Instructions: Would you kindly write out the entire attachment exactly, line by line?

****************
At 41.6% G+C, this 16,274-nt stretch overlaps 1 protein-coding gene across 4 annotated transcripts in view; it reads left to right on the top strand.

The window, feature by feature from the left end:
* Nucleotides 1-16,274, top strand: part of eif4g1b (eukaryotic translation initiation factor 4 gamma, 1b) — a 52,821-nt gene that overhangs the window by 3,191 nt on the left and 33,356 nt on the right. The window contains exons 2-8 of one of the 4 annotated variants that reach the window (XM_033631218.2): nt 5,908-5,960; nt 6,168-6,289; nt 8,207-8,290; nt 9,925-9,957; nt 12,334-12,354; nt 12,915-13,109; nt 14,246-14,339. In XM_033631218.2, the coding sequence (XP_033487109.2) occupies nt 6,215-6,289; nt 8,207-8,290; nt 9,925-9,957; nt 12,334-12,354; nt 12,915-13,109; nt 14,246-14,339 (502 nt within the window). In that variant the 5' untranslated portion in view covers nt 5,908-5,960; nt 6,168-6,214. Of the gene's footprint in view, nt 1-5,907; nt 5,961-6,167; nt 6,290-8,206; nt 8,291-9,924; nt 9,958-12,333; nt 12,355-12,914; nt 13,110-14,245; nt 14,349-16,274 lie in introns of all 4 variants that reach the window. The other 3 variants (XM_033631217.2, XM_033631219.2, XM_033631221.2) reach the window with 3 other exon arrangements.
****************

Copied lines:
At 41.6% G+C, this 16,274-nt stretch overlaps 1 protein-coding gene across 4 annotated transcripts in view; it reads left to right on the top strand.

The window, feature by feature from the left end:
* Nucleotides 1-16,274, top strand: part of eif4g1b (eukaryotic translation initiation factor 4 gamma, 1b) — a 52,821-nt gene that overhangs the window by 3,191 nt on the left and 33,356 nt on the right. The window contains exons 2-8 of one of the 4 annotated variants that reach the window (XM_033631218.2): nt 5,908-5,960; nt 6,168-6,289; nt 8,207-8,290; nt 9,925-9,957; nt 12,334-12,354; nt 12,915-13,109; nt 14,246-14,339. In XM_033631218.2, the coding sequence (XP_033487109.2) occupies nt 6,215-6,289; nt 8,207-8,290; nt 9,925-9,957; nt 12,334-12,354; nt 12,915-13,109; nt 14,246-14,339 (502 nt within the window). In that variant the 5' untranslated portion in view covers nt 5,908-5,960; nt 6,168-6,214. Of the gene's footprint in view, nt 1-5,907; nt 5,961-6,167; nt 6,290-8,206; nt 8,291-9,924; nt 9,958-12,333; nt 12,355-12,914; nt 13,110-14,245; nt 14,349-16,274 lie in introns of all 4 variants that reach the window. The other 3 variants (XM_033631217.2, XM_033631219.2, XM_033631221.2) reach the window with 3 other exon arrangements.